World’s First Neural-Controlled Bionic Leg Unveiled At Fourth Annual Skyrise Chicago Event
Rehabilitation Institute of Chicago
Seattle area resident was joined by nearly 3,000 others in North America´s tallest stair climb
Rehabilitation Institute of Chicago (RIC) research participant Zac Vawter made history on Sunday, November 4, 2012, by climbing 103 floors of Chicago´s Willis Tower using the first “thought-controlled bionic leg”, a neural-controlled prosthetic leg driven by his own thoughts. Vawter, 31, of the Seattle area, was joined by nearly 3,000 others in the world´s tallest indoor stair climb event, SkyRise Chicago, which benefits further RIC research.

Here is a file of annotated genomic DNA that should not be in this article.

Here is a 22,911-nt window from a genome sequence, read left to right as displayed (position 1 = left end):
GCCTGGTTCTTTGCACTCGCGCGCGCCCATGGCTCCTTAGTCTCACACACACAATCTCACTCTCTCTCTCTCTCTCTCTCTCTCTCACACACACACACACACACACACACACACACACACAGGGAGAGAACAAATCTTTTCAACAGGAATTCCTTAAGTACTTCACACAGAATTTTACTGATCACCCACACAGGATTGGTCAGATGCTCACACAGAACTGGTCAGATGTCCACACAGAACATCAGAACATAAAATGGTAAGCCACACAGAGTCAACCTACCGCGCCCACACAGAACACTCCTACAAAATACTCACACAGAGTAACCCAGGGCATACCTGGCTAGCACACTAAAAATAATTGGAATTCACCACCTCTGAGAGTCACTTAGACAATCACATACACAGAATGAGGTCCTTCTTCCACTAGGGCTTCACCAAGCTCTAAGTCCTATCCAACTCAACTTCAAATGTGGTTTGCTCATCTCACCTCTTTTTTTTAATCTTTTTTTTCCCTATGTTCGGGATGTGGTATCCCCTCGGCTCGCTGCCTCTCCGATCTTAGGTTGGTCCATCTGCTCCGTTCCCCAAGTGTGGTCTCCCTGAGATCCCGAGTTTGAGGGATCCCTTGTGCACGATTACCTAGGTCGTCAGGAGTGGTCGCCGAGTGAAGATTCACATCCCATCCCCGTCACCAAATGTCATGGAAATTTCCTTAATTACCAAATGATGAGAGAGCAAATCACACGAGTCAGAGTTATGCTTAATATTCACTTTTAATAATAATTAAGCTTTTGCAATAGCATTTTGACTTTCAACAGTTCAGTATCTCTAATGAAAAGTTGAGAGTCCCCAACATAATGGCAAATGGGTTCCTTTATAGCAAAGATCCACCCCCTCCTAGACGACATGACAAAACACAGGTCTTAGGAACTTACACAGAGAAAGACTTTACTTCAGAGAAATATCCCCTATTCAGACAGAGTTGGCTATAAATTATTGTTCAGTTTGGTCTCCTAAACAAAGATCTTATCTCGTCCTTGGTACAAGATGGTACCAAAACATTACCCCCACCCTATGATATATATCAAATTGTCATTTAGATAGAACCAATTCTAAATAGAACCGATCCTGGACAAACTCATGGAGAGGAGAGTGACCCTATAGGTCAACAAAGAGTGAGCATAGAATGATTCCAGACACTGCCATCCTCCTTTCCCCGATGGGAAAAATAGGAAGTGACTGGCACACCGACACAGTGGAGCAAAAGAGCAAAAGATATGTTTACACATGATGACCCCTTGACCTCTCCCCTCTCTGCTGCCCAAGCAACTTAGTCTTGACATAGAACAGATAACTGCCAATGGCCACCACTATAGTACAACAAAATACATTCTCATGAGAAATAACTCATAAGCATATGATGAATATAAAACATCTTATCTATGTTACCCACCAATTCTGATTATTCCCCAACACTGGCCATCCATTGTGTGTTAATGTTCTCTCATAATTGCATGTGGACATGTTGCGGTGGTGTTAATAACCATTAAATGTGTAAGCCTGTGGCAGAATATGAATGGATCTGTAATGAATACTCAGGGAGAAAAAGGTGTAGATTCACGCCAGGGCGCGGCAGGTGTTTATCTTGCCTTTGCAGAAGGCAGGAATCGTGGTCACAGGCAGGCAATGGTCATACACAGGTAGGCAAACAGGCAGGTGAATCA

RIC´s Center for Bionic Medicine pioneered the Targeted Muscle Reinnervation (TMR) technique which allows amputees to have more natural control of prosthetic devices. Vawter lost his leg in a motorcycle accident three years ago. He received the TMR procedure when his leg was amputated and became part of RIC´s unique research trial about a year ago. He travels to Chicago to work every few months to test this one-of-a-kind prosthetic leg that has a powered knee and ankle. What makes it “bionic” is that it interacts with him. When Vawter pushes on the device to stand-up, the device reads his intent and pushes back on him propelling him up.
“One of the biggest difference for me is being able to take stairs step-over-step like everyone else,” said Vawter. “With my standard prosthesis, I have to take every step with my good foot first and sort of lift or drag the prosthetic leg up. With the bionic leg, it´s simple, I take stairs like I used to, and can even take two at a time.”